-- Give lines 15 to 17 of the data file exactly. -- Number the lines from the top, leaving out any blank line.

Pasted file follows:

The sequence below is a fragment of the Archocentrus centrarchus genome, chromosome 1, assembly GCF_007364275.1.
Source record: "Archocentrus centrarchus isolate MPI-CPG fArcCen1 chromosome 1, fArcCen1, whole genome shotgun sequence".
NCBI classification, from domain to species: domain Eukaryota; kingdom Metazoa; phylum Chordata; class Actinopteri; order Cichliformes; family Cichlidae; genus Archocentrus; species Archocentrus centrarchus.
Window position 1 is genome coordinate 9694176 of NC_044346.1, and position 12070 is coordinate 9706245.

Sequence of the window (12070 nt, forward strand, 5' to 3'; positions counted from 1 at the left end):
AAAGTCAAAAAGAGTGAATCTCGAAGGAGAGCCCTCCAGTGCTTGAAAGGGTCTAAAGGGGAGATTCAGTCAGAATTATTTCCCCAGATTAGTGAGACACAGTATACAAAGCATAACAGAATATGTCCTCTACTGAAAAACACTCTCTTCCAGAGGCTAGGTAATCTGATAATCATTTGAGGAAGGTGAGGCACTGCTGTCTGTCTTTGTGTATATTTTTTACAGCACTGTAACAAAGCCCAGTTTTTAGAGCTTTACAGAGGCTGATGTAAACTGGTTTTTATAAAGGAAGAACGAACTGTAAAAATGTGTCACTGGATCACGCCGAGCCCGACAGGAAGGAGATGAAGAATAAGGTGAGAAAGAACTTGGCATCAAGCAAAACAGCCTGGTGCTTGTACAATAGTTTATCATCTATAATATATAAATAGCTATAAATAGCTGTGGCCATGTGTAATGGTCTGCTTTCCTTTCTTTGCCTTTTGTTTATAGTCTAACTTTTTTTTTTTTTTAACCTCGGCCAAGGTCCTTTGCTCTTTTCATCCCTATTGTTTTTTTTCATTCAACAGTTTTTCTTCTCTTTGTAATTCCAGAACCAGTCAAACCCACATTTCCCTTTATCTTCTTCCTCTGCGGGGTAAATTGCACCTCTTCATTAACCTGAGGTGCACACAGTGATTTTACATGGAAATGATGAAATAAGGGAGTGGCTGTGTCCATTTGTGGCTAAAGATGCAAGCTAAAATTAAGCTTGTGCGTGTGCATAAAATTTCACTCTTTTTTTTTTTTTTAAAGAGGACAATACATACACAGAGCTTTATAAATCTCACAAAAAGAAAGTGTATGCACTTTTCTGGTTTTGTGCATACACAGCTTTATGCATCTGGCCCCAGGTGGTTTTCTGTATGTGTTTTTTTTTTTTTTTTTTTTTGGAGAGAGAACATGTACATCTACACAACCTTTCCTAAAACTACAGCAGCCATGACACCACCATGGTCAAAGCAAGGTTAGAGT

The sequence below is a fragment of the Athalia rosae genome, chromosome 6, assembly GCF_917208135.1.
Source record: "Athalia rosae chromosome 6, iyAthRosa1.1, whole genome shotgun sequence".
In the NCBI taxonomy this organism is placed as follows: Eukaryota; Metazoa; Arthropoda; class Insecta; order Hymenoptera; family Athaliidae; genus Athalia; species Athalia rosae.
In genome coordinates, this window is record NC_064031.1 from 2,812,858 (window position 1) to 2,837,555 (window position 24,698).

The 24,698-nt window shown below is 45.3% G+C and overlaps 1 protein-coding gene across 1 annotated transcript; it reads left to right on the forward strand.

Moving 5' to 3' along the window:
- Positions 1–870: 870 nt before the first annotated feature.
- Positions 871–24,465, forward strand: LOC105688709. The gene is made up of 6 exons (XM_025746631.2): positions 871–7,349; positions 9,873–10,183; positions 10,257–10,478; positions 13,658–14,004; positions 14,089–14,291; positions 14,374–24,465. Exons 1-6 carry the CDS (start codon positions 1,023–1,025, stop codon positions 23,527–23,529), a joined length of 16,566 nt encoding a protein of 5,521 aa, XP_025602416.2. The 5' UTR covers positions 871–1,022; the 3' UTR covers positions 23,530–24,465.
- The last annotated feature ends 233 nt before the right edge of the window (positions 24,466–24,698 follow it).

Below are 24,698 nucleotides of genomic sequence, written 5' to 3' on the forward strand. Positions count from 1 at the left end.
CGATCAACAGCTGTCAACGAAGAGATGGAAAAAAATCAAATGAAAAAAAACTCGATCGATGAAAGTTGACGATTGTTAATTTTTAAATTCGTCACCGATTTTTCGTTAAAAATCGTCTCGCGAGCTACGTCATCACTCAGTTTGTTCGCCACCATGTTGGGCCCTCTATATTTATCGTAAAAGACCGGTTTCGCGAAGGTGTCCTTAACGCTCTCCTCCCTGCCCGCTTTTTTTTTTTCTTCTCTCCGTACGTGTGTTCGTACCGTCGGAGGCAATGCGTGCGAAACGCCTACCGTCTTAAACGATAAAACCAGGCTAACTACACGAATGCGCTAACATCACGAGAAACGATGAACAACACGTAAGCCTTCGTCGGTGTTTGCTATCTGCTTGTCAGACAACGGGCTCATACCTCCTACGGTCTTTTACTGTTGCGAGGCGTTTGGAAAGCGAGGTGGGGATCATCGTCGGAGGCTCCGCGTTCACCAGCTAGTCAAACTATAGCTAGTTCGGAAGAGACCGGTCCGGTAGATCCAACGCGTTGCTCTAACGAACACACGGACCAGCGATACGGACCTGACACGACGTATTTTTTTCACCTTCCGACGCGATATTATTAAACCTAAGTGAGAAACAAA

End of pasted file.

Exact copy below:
- The last annotated feature ends 233 nt before the right edge of the window (positions 24,466–24,698 follow it).

Below are 24,698 nucleotides of genomic sequence, written 5' to 3' on the forward strand. Positions count from 1 at the left end.
CGATCAACAGCTGTCAACGAAGAGATGGAAAAAAATCAAATGAAAAAAAACTCGATCGATGAAAGTTGACGATTGTTAATTTTTAAATTCGTCACCGATTTTTCGTTAAAAATCGTCTCGCGAGCTACGTCATCACTCAGTTTGTTCGCCACCATGTTGGGCCCTCTATATTTATCGTAAAAGACCGGTTTCGCGAAGGTGTCCTTAACGCTCTCCTCCCTGCCCGCTTTTTTTTTTTCTTCTCTCCGTACGTGTGTTCGTACCGTCGGAGGCAATGCGTGCGAAACGCCTACCGTCTTAAACGATAAAACCAGGCTAACTACACGAATGCGCTAACATCACGAGAAACGATGAACAACACGTAAGCCTTCGTCGGTGTTTGCTATCTGCTTGTCAGACAACGGGCTCATACCTCCTACGGTCTTTTACTGTTGCGAGGCGTTTGGAAAGCGAGGTGGGGATCATCGTCGGAGGCTCCGCGTTCACCAGCTAGTCAAACTATAGCTAGTTCGGAAGAGACCGGTCCGGTAGATCCAACGCGTTGCTCTAACGAACACACGGACCAGCGATACGGACCTGACACGACGTATTTTTTTCACCTTCCGACGCGATATTATTAAACCTAAGTGAGAAACAAA